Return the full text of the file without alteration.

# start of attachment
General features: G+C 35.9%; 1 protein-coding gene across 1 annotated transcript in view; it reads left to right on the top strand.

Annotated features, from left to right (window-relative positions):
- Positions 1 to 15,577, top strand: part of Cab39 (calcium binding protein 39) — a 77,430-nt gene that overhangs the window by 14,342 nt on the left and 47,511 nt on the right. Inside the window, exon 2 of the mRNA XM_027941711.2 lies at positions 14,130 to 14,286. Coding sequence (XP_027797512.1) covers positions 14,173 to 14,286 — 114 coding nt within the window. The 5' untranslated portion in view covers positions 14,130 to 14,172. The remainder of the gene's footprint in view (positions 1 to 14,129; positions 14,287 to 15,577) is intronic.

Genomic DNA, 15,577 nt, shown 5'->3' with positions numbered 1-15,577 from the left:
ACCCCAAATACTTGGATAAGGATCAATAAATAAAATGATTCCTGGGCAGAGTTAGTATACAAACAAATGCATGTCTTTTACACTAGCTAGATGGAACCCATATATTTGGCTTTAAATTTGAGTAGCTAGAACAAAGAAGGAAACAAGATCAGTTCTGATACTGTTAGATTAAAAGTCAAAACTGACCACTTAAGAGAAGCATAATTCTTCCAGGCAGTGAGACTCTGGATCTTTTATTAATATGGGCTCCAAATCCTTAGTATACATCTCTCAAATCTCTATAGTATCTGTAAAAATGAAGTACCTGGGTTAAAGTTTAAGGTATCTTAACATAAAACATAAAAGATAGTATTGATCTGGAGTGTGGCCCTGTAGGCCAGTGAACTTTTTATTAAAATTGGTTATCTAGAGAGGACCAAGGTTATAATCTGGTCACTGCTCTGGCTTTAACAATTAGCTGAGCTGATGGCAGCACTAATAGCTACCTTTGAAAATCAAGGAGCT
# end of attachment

General features: G+C 35.9%; 1 protein-coding gene across 1 annotated transcript in view; it reads left to right on the top strand.

Annotated features, from left to right (window-relative positions):
- Positions 1 to 15,577, top strand: part of Cab39 (calcium binding protein 39) — a 77,430-nt gene that overhangs the window by 14,342 nt on the left and 47,511 nt on the right. Inside the window, exon 2 of the mRNA XM_027941711.2 lies at positions 14,130 to 14,286. Coding sequence (XP_027797512.1) covers positions 14,173 to 14,286 — 114 coding nt within the window. The 5' untranslated portion in view covers positions 14,130 to 14,172. The remainder of the gene's footprint in view (positions 1 to 14,129; positions 14,287 to 15,577) is intronic.

Genomic DNA, 15,577 nt, shown 5'->3' with positions numbered 1-15,577 from the left:
ACCCCAAATACTTGGATAAGGATCAATAAATAAAATGATTCCTGGGCAGAGTTAGTATACAAACAAATGCATGTCTTTTACACTAGCTAGATGGAACCCATATATTTGGCTTTAAATTTGAGTAGCTAGAACAAAGAAGGAAACAAGATCAGTTCTGATACTGTTAGATTAAAAGTCAAAACTGACCACTTAAGAGAAGCATAATTCTTCCAGGCAGTGAGACTCTGGATCTTTTATTAATATGGGCTCCAAATCCTTAGTATACATCTCTCAAATCTCTATAGTATCTGTAAAAATGAAGTACCTGGGTTAAAGTTTAAGGTATCTTAACATAAAACATAAAAGATAGTATTGATCTGGAGTGTGGCCCTGTAGGCCAGTGAACTTTTTATTAAAATTGGTTATCTAGAGAGGACCAAGGTTATAATCTGGTCACTGCTCTGGCTTTAACAATTAGCTGAGCTGATGGCAGCACTAATAGCTACCTTTGAAAATCAAGGAGCT